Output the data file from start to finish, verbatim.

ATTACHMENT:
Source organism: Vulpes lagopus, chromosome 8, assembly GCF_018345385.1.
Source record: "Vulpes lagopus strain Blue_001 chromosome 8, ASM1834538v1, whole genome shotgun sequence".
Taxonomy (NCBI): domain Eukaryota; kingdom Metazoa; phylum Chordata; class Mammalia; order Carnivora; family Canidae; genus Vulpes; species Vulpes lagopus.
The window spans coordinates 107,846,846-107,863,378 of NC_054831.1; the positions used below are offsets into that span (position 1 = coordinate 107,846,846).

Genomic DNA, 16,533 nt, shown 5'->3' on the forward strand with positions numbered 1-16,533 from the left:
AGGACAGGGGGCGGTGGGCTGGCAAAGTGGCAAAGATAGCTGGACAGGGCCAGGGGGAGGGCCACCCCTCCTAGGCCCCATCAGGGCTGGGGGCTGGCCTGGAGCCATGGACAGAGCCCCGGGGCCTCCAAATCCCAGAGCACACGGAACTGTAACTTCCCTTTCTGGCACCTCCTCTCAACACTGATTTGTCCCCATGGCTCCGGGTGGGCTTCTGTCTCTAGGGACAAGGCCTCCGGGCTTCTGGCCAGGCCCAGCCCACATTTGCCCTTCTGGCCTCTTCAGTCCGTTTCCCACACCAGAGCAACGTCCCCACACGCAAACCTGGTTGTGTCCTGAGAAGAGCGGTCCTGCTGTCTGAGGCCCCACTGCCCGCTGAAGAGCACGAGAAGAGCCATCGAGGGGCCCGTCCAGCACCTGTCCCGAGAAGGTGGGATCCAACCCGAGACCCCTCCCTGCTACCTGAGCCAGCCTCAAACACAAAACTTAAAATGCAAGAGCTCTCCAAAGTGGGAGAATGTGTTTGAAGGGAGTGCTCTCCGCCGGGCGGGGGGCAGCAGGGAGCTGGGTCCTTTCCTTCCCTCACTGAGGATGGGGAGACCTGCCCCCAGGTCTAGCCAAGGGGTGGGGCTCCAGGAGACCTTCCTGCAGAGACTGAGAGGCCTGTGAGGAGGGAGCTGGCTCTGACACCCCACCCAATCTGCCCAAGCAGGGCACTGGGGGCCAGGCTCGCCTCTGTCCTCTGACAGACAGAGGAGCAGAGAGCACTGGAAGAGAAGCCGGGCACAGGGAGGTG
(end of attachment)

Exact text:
Source organism: Vulpes lagopus, chromosome 8, assembly GCF_018345385.1.
Source record: "Vulpes lagopus strain Blue_001 chromosome 8, ASM1834538v1, whole genome shotgun sequence".
Taxonomy (NCBI): domain Eukaryota; kingdom Metazoa; phylum Chordata; class Mammalia; order Carnivora; family Canidae; genus Vulpes; species Vulpes lagopus.
The window spans coordinates 107,846,846-107,863,378 of NC_054831.1; the positions used below are offsets into that span (position 1 = coordinate 107,846,846).

Genomic DNA, 16,533 nt, shown 5'->3' on the forward strand with positions numbered 1-16,533 from the left:
AGGACAGGGGGCGGTGGGCTGGCAAAGTGGCAAAGATAGCTGGACAGGGCCAGGGGGAGGGCCACCCCTCCTAGGCCCCATCAGGGCTGGGGGCTGGCCTGGAGCCATGGACAGAGCCCCGGGGCCTCCAAATCCCAGAGCACACGGAACTGTAACTTCCCTTTCTGGCACCTCCTCTCAACACTGATTTGTCCCCATGGCTCCGGGTGGGCTTCTGTCTCTAGGGACAAGGCCTCCGGGCTTCTGGCCAGGCCCAGCCCACATTTGCCCTTCTGGCCTCTTCAGTCCGTTTCCCACACCAGAGCAACGTCCCCACACGCAAACCTGGTTGTGTCCTGAGAAGAGCGGTCCTGCTGTCTGAGGCCCCACTGCCCGCTGAAGAGCACGAGAAGAGCCATCGAGGGGCCCGTCCAGCACCTGTCCCGAGAAGGTGGGATCCAACCCGAGACCCCTCCCTGCTACCTGAGCCAGCCTCAAACACAAAACTTAAAATGCAAGAGCTCTCCAAAGTGGGAGAATGTGTTTGAAGGGAGTGCTCTCCGCCGGGCGGGGGGCAGCAGGGAGCTGGGTCCTTTCCTTCCCTCACTGAGGATGGGGAGACCTGCCCCCAGGTCTAGCCAAGGGGTGGGGCTCCAGGAGACCTTCCTGCAGAGACTGAGAGGCCTGTGAGGAGGGAGCTGGCTCTGACACCCCACCCAATCTGCCCAAGCAGGGCACTGGGGGCCAGGCTCGCCTCTGTCCTCTGACAGACAGAGGAGCAGAGAGCACTGGAAGAGAAGCCGGGCACAGGGAGGTG